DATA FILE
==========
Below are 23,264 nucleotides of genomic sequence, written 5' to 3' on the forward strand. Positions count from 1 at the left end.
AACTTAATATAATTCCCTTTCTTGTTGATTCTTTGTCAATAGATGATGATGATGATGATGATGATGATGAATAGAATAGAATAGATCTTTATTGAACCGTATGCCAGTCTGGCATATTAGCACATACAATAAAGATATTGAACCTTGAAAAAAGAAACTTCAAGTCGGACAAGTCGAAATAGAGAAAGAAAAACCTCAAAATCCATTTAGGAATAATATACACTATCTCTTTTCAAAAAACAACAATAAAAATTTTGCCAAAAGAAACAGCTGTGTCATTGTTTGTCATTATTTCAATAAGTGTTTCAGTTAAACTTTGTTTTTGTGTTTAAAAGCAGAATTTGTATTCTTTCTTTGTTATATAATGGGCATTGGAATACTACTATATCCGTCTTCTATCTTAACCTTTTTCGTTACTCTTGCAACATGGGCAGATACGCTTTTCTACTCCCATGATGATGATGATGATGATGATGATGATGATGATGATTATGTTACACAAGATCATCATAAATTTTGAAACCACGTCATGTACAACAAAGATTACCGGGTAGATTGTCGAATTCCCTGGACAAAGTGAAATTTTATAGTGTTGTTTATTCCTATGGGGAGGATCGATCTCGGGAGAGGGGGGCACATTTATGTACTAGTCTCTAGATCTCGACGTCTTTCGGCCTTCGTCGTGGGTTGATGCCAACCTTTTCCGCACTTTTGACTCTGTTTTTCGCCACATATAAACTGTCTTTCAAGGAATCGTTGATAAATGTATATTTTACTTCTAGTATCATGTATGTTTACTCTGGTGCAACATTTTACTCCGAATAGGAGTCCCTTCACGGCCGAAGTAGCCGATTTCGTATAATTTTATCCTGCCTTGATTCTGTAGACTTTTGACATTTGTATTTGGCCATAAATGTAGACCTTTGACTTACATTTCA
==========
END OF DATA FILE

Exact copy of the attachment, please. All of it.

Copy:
Below are 23,264 nucleotides of genomic sequence, written 5' to 3' on the forward strand. Positions count from 1 at the left end.
AACTTAATATAATTCCCTTTCTTGTTGATTCTTTGTCAATAGATGATGATGATGATGATGATGATGATGAATAGAATAGAATAGATCTTTATTGAACCGTATGCCAGTCTGGCATATTAGCACATACAATAAAGATATTGAACCTTGAAAAAAGAAACTTCAAGTCGGACAAGTCGAAATAGAGAAAGAAAAACCTCAAAATCCATTTAGGAATAATATACACTATCTCTTTTCAAAAAACAACAATAAAAATTTTGCCAAAAGAAACAGCTGTGTCATTGTTTGTCATTATTTCAATAAGTGTTTCAGTTAAACTTTGTTTTTGTGTTTAAAAGCAGAATTTGTATTCTTTCTTTGTTATATAATGGGCATTGGAATACTACTATATCCGTCTTCTATCTTAACCTTTTTCGTTACTCTTGCAACATGGGCAGATACGCTTTTCTACTCCCATGATGATGATGATGATGATGATGATGATGATGATGATTATGTTACACAAGATCATCATAAATTTTGAAACCACGTCATGTACAACAAAGATTACCGGGTAGATTGTCGAATTCCCTGGACAAAGTGAAATTTTATAGTGTTGTTTATTCCTATGGGGAGGATCGATCTCGGGAGAGGGGGGCACATTTATGTACTAGTCTCTAGATCTCGACGTCTTTCGGCCTTCGTCGTGGGTTGATGCCAACCTTTTCCGCACTTTTGACTCTGTTTTTCGCCACATATAAACTGTCTTTCAAGGAATCGTTGATAAATGTATATTTTACTTCTAGTATCATGTATGTTTACTCTGGTGCAACATTTTACTCCGAATAGGAGTCCCTTCACGGCCGAAGTAGCCGATTTCGTATAATTTTATCCTGCCTTGATTCTGTAGACTTTTGACATTTGTATTTGGCCATAAATGTAGACCTTTGACTTACATTTCA